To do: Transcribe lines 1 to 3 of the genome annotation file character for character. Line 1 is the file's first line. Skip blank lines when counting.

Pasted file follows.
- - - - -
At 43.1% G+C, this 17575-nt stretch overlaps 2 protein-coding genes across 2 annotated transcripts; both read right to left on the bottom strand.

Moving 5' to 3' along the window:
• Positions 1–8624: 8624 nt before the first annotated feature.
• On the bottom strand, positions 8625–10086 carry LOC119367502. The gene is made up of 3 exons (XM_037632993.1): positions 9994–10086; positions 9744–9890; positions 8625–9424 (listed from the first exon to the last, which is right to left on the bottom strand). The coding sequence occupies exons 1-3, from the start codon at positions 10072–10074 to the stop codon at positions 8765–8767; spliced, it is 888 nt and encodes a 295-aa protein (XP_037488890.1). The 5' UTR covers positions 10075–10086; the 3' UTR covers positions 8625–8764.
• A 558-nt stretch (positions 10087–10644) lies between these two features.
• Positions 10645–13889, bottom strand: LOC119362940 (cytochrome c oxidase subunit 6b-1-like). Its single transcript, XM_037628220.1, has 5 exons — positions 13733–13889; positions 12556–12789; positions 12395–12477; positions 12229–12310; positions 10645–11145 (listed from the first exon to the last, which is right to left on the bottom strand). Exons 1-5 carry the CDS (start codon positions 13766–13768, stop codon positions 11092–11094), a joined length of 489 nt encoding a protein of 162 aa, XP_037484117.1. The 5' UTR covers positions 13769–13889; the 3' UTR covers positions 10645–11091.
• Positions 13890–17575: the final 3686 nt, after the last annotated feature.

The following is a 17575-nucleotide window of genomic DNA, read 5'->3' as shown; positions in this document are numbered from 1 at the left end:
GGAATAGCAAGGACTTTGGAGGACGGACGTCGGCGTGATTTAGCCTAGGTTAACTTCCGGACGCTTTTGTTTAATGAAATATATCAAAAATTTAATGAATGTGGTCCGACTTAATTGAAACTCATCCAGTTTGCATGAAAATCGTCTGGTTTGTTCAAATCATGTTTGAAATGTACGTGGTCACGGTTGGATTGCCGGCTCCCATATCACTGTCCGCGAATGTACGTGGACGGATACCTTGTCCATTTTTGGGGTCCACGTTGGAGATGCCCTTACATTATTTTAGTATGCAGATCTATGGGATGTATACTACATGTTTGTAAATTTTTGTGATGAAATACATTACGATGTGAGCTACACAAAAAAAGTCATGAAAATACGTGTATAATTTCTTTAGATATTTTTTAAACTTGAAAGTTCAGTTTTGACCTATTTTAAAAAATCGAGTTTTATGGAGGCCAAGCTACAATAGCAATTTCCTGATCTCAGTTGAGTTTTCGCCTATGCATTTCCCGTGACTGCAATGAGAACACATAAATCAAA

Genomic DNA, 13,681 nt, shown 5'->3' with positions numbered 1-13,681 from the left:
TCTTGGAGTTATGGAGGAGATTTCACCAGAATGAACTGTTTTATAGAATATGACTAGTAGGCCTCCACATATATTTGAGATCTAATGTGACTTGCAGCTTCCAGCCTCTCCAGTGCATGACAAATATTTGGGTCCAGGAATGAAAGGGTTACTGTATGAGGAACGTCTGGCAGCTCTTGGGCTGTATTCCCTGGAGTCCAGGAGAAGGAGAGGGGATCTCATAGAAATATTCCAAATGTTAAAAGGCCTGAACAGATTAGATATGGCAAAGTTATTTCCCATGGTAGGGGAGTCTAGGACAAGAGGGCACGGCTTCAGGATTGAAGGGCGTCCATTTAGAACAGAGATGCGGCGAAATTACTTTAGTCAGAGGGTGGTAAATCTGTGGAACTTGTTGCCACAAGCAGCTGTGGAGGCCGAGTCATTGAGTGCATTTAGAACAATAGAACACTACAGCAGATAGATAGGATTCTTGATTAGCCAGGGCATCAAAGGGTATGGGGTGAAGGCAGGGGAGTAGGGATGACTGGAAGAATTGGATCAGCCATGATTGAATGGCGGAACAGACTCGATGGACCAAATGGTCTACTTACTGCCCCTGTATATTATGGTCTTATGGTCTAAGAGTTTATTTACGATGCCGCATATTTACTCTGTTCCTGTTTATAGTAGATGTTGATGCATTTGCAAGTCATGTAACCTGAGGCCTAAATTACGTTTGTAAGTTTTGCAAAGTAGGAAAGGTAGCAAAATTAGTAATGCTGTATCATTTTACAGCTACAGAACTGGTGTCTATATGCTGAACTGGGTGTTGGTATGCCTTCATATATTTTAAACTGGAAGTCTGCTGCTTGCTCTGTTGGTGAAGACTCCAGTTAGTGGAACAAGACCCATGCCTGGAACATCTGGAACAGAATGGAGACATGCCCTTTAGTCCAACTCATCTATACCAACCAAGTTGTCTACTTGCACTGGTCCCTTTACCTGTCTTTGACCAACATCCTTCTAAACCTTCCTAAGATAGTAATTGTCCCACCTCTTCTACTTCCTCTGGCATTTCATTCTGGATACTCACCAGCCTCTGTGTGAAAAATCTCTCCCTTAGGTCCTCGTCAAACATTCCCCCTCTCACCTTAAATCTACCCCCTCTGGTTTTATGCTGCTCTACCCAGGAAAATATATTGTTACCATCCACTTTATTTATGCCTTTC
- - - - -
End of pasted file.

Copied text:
At 43.1% G+C, this 17575-nt stretch overlaps 2 protein-coding genes across 2 annotated transcripts; both read right to left on the bottom strand.

Moving 5' to 3' along the window:
• Positions 1–8624: 8624 nt before the first annotated feature.